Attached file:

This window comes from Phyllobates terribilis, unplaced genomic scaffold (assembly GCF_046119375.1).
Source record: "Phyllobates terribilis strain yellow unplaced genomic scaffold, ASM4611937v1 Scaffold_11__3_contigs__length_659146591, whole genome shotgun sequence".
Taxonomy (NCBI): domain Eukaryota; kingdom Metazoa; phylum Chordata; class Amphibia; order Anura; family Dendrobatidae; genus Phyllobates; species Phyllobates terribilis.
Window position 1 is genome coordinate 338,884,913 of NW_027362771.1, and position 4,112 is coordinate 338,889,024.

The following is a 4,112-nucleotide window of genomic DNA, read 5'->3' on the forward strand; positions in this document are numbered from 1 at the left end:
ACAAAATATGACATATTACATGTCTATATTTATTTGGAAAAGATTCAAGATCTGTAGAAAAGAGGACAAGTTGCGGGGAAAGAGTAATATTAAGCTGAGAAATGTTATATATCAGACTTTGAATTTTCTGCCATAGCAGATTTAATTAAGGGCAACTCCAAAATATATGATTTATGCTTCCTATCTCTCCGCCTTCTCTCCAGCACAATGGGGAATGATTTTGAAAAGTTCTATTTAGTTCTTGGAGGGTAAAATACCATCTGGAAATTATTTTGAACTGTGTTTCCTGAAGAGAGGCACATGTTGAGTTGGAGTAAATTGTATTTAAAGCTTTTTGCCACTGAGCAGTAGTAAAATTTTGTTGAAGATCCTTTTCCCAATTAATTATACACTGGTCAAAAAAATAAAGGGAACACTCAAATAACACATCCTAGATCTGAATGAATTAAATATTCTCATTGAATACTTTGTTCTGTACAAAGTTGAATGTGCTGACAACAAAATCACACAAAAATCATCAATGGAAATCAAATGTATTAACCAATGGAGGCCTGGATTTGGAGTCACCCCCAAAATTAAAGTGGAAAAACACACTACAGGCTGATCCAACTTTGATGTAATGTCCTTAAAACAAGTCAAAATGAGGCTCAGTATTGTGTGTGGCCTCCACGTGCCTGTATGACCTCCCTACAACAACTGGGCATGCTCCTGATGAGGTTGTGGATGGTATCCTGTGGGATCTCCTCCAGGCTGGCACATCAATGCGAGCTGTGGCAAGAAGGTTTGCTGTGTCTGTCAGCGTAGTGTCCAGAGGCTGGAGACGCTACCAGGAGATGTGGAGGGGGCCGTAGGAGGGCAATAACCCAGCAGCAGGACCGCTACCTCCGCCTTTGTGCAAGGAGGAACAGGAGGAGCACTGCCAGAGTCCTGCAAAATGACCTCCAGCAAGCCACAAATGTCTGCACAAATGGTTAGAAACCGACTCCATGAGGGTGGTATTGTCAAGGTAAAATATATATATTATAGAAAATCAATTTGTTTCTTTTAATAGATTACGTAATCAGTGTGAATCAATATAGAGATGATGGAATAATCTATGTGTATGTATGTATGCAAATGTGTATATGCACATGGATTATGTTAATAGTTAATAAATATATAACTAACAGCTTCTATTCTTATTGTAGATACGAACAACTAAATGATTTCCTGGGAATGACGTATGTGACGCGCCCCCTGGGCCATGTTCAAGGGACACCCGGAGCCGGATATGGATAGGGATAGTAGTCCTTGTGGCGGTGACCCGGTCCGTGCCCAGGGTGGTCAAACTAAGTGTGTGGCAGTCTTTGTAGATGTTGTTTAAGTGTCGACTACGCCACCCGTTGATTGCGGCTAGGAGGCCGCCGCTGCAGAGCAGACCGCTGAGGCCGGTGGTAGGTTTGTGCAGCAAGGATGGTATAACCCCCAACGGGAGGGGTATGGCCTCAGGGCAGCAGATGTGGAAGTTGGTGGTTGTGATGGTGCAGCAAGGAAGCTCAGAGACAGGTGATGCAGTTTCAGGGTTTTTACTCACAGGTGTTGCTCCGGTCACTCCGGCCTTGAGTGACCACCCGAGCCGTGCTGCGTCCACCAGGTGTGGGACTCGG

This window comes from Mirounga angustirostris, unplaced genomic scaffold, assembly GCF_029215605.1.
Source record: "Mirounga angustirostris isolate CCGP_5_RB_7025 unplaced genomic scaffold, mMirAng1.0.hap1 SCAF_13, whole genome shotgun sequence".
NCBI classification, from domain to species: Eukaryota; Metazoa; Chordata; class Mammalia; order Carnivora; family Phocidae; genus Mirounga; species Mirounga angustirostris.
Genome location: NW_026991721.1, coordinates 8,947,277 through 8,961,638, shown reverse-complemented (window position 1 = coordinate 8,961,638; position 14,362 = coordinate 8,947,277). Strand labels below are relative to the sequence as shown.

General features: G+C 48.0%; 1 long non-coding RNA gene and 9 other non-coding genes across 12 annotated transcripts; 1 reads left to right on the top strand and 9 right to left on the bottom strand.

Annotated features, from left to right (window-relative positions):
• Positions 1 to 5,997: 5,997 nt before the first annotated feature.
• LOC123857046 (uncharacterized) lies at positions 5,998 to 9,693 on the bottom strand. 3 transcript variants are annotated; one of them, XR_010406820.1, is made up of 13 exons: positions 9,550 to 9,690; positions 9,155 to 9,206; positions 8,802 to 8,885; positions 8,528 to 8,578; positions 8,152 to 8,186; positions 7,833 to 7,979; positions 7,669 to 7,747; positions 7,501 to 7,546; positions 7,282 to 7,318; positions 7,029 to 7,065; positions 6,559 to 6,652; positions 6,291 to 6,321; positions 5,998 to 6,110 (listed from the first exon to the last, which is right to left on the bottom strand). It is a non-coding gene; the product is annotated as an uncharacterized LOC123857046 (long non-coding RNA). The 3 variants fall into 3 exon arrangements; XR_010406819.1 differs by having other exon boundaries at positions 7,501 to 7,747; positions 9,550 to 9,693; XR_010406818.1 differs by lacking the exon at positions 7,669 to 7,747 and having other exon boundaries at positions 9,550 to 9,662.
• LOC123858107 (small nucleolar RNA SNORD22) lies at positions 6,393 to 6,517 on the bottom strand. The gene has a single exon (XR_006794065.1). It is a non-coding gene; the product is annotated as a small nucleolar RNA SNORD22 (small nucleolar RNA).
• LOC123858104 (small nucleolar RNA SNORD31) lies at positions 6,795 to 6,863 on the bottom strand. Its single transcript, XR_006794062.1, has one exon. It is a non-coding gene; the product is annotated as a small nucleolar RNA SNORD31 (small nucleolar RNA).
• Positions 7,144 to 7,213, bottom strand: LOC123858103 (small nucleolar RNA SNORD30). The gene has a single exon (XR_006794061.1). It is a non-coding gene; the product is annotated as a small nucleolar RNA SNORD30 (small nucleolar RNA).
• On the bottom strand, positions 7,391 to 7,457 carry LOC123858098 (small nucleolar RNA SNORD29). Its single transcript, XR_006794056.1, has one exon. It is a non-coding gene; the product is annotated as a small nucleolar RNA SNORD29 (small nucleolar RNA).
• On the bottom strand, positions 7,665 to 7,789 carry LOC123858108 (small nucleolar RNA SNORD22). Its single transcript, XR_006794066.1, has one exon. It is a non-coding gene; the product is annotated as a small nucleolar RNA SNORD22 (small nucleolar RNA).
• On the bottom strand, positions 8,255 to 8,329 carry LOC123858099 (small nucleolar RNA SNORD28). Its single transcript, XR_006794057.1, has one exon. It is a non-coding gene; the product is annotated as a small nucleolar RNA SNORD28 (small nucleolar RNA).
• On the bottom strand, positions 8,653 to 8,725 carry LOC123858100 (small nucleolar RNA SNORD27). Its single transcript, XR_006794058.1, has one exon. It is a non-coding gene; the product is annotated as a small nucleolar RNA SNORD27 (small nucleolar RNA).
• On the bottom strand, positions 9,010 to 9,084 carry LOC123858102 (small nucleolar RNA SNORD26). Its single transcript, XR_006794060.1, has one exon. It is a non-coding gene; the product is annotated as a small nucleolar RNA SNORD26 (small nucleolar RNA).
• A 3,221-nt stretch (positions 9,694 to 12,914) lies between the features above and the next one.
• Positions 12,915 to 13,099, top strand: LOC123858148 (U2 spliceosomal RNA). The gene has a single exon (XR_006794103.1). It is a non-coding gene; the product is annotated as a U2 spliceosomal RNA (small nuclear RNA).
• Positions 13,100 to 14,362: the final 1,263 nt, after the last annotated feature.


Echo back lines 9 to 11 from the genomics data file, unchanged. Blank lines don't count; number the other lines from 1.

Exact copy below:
NCBI classification, from domain to species: Eukaryota; Metazoa; Chordata; class Mammalia; order Carnivora; family Phocidae; genus Mirounga; species Mirounga angustirostris.
Genome location: NW_026991721.1, coordinates 8,947,277 through 8,961,638, shown reverse-complemented (window position 1 = coordinate 8,961,638; position 14,362 = coordinate 8,947,277). Strand labels below are relative to the sequence as shown.

General features: G+C 48.0%; 1 long non-coding RNA gene and 9 other non-coding genes across 12 annotated transcripts; 1 reads left to right on the top strand and 9 right to left on the bottom strand.